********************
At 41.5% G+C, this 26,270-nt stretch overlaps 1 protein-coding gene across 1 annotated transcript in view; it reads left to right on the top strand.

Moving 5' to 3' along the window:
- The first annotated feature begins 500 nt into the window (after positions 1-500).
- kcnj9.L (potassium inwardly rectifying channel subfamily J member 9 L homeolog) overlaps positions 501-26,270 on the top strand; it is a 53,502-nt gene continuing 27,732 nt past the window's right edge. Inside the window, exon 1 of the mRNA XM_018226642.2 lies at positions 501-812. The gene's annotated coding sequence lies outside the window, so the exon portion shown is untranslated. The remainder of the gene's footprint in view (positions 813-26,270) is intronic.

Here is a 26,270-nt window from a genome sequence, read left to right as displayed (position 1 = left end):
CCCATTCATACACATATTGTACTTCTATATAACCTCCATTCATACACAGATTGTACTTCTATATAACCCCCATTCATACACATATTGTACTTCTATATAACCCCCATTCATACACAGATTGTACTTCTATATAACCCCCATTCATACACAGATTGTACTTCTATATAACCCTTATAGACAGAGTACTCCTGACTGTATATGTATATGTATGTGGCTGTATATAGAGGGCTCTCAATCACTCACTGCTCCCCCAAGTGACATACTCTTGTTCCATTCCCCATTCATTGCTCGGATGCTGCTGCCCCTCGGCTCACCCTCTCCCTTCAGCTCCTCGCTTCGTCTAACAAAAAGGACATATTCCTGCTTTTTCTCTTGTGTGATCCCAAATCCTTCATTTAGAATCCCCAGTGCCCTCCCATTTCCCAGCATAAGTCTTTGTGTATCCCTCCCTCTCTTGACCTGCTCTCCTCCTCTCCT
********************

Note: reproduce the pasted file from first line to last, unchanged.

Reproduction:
At 41.5% G+C, this 26,270-nt stretch overlaps 1 protein-coding gene across 1 annotated transcript in view; it reads left to right on the top strand.

Moving 5' to 3' along the window:
- The first annotated feature begins 500 nt into the window (after positions 1-500).
- kcnj9.L (potassium inwardly rectifying channel subfamily J member 9 L homeolog) overlaps positions 501-26,270 on the top strand; it is a 53,502-nt gene continuing 27,732 nt past the window's right edge. Inside the window, exon 1 of the mRNA XM_018226642.2 lies at positions 501-812. The gene's annotated coding sequence lies outside the window, so the exon portion shown is untranslated. The remainder of the gene's footprint in view (positions 813-26,270) is intronic.

Here is a 26,270-nt window from a genome sequence, read left to right as displayed (position 1 = left end):
CCCATTCATACACATATTGTACTTCTATATAACCTCCATTCATACACAGATTGTACTTCTATATAACCCCCATTCATACACATATTGTACTTCTATATAACCCCCATTCATACACAGATTGTACTTCTATATAACCCCCATTCATACACAGATTGTACTTCTATATAACCCTTATAGACAGAGTACTCCTGACTGTATATGTATATGTATGTGGCTGTATATAGAGGGCTCTCAATCACTCACTGCTCCCCCAAGTGACATACTCTTGTTCCATTCCCCATTCATTGCTCGGATGCTGCTGCCCCTCGGCTCACCCTCTCCCTTCAGCTCCTCGCTTCGTCTAACAAAAAGGACATATTCCTGCTTTTTCTCTTGTGTGATCCCAAATCCTTCATTTAGAATCCCCAGTGCCCTCCCATTTCCCAGCATAAGTCTTTGTGTATCCCTCCCTCTCTTGACCTGCTCTCCTCCTCTCCT